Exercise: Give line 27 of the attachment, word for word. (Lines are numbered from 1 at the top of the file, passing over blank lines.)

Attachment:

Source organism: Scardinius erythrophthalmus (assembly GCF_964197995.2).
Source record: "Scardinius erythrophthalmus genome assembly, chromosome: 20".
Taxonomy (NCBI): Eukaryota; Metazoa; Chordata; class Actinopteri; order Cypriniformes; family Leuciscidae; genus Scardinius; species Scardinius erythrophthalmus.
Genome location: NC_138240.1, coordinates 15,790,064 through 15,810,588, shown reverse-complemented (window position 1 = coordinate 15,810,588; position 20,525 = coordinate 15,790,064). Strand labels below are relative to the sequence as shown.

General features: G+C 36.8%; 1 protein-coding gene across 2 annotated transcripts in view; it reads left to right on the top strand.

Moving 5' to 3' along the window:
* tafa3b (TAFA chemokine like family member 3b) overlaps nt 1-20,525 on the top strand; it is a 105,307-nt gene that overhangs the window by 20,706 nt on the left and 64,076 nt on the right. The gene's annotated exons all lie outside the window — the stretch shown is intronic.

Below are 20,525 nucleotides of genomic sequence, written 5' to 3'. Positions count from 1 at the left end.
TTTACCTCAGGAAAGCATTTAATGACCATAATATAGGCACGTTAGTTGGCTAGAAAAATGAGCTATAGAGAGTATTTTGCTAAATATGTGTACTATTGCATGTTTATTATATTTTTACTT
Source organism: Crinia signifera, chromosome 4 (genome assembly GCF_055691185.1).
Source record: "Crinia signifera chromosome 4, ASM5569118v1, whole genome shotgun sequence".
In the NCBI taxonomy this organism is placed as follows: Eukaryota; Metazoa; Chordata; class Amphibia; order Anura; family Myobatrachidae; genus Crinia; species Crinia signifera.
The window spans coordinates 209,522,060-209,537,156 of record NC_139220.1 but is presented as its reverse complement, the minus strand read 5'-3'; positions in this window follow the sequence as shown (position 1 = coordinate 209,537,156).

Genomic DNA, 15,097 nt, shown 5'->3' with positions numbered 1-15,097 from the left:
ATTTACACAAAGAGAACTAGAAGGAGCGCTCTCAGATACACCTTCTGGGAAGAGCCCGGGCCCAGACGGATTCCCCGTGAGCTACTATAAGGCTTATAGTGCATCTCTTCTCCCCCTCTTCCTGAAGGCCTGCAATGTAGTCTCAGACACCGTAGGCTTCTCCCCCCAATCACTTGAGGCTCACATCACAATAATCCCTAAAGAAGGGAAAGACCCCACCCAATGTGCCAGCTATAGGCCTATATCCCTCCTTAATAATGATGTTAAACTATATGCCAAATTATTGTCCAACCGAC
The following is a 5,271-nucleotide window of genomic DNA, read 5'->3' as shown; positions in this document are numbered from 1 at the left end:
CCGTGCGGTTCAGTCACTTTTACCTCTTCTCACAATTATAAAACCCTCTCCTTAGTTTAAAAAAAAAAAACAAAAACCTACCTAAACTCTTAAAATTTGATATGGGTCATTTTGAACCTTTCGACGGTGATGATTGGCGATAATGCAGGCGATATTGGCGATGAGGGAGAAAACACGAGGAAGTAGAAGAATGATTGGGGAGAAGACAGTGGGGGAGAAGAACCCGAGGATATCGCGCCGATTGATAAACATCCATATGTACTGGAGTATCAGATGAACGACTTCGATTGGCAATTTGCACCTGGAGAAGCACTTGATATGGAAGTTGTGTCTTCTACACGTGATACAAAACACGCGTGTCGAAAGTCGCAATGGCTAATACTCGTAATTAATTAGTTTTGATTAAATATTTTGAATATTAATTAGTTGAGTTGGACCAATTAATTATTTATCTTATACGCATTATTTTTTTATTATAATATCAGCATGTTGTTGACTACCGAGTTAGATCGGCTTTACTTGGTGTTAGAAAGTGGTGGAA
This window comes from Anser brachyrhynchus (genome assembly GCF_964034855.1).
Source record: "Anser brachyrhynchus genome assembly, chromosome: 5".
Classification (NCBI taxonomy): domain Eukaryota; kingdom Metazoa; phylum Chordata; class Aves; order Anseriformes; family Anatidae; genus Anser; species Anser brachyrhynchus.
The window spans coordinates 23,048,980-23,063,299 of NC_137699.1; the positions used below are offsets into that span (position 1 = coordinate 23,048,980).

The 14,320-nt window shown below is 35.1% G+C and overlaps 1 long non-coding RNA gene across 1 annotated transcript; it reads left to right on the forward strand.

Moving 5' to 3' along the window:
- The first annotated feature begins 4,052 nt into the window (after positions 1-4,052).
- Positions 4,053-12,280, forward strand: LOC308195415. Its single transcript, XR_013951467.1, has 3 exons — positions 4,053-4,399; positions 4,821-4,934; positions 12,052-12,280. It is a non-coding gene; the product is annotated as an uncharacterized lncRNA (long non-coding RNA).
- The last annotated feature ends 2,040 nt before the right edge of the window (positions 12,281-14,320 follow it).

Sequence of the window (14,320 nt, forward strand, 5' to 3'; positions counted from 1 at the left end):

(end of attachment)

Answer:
Sequence of the window (14,320 nt, forward strand, 5' to 3'; positions counted from 1 at the left end):